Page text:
The local Henan form of Chinese Opera called Yuju is very famous throughout the People’s Republic of China.
Henan has a tradition of fine Henanese cuisine. The Luoyang Shuixi made out of a number of soups and Xinyang Duncai are Kaifeng’s traditional cuisine.
Henan is also famous for it’s Art and Craft products. The Junci porcelain is well known for its irregular patterns and Zhenping is good in the jade carvings.
Henan’s famous historical and cultural cities include Zhengzhou, Kaifeng, Luoyang, Anyang, Nanyang, Shangqiu, Sanmenxia, Pingdingshan, Xinxiang and others. Traveling Henan means enjoying the beautiful landscape and the historic relics and ruins. It also means seeking the Chinese roots and rediscovering the soul of the Chinese nation.
Landmarks and buildings
- City wall of Kaifeng — surrounding the old city of Kaifeng.
- Baima Temple — in Luoyang, the first official Buddhist temple in China.
- Daxiangguo Temple — in Kaifeng, dating back to AD555.
- Baogong Memorial Temple — in Kaifeng, temple at the lake side built to honor Lord Bao.
Parks and nature
- Red-flag Canal — in Anyang, man made canal built in the 1960s due to water supply shortage in the area.
- Wulongkou Scenic Area — area outside Jiyuan consisting of five scenic spots comprising more than 60 sights.
- Yellow River Scenic Area — near Zhengzhou, consisting of five scenic spots, Five Dragons Peak, Camel Mountain Range, Yueshan Temple, Stone Figures, and the Ancient City of Liubang and Xiangyu
Museums and exhibitions
- Henan Provincial Museum — in Zhengzhou, exhibitions on ancient civilizations.
- Kaifeng Museum — exhibits on Kaifeng ancient and newer history.
- Jun Royal Kiln Museum — in Yuzhou, history of Yuzhou and surrounds, exhibits on porcelain and its cultural significance.
What to do in Henan
- Qingming Festival — enjoy the Garden Landscape at Bian River during the festival.
What to eat in Henan Province
Henan is home of Yu Cai (豫菜）which is one of the eight traditional cuisines of China.
Hú là tāng (胡辣汤). This local breakfast is a must try for those who are willing to adventure into proper Henan cuisine. Its a broth made of black pepper, anise, ginger, cinnamon, beef and bone soup. It comes with a product made of soy, and you can dip items like mantou or youtiao in it.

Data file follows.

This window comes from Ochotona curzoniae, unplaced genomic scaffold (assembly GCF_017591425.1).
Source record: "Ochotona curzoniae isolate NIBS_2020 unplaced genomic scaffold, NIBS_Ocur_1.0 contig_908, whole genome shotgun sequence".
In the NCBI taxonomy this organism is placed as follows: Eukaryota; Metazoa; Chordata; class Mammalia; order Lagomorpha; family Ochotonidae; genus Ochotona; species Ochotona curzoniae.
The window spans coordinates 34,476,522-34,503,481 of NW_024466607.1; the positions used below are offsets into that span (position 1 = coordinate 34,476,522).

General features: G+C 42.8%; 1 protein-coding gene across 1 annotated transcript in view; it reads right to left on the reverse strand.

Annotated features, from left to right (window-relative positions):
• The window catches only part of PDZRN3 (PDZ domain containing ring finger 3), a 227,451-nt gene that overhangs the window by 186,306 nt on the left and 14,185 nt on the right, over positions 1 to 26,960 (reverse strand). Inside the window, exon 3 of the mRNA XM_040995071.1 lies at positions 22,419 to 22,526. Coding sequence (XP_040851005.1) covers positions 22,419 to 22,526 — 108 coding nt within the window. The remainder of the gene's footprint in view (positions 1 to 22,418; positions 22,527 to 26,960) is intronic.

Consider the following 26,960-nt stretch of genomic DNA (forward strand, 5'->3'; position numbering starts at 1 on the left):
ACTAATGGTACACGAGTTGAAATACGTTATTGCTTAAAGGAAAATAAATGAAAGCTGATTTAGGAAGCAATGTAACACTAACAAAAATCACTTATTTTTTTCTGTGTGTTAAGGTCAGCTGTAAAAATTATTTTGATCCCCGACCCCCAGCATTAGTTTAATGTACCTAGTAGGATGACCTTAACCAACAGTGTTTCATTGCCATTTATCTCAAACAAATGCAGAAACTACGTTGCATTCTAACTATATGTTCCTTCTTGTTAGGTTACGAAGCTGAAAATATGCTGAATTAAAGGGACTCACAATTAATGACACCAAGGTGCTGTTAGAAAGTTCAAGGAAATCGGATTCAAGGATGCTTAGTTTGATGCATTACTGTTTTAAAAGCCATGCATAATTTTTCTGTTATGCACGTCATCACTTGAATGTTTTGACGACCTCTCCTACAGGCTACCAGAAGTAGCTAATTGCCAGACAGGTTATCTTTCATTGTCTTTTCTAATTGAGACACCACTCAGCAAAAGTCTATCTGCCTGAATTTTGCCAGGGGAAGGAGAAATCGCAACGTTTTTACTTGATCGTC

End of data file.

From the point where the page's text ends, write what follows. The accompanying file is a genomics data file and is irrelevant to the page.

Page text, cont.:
Huì miàn (烩面). Noodles in hot bone soup, with cilantro and wood ear (Auricularia auricula-judae).
Dàokǒu shāojī （道口烧鸡) is the competitor of Beijing duck. People here say that if a foreign dignitary comes to China, Daokou Shaoji will be present on the table.
Xiǎo Sū Ròu (小酥肉）belongs to the Yu cuisine, one the eight traditional cuisines of China. There are halal versions somewhere in Henan, using lamb, but in general it uses pork. The meat is first dipped into flour and then fried. Afterwards, it can be further cooked either in soup with lots of vegetables or plain.
Liáng Cài （凉菜）This variety is all over China, but don’t miss this while you are in Henan. It comes in dozens of varieties and is mainly cold, as the name states (liang cai literally means “cold vegetables”). Recommended are: liáng bàn dòu jiǎo （凉拌豆角 – cold green beans）, huáng guā biàn dàn （黄瓜变蛋 – cold cucumber and preserved eggs）.
Kāifēng xiǎolóngbāo （开封小笼包）Original steamed dumplings that were invented in the old Song capital of Kaifeng. After the Jin destroyed this city, the capital relocated to Hangzhou in modern day Zhejiang Province, thus taking along with them these famed steamed dumplings. Nowadays, the Hangzhou xiaolongbao even has its own chain throughout China, therefore its competitor in Kaifeng has lost its fame, but all locals will tell you that Kaifeng xiaolongbao is a must try and the predecessor of all the xiaolongbao in China.
Huì cài （烩菜）is found throughout northern Henan. It can be found in areas like Anyang, a prefecture that borders Hebei in the north. It’s basically a stew of different varieties of vegetables although the standard would be cabbage, tofu and noodles made from sweet potato.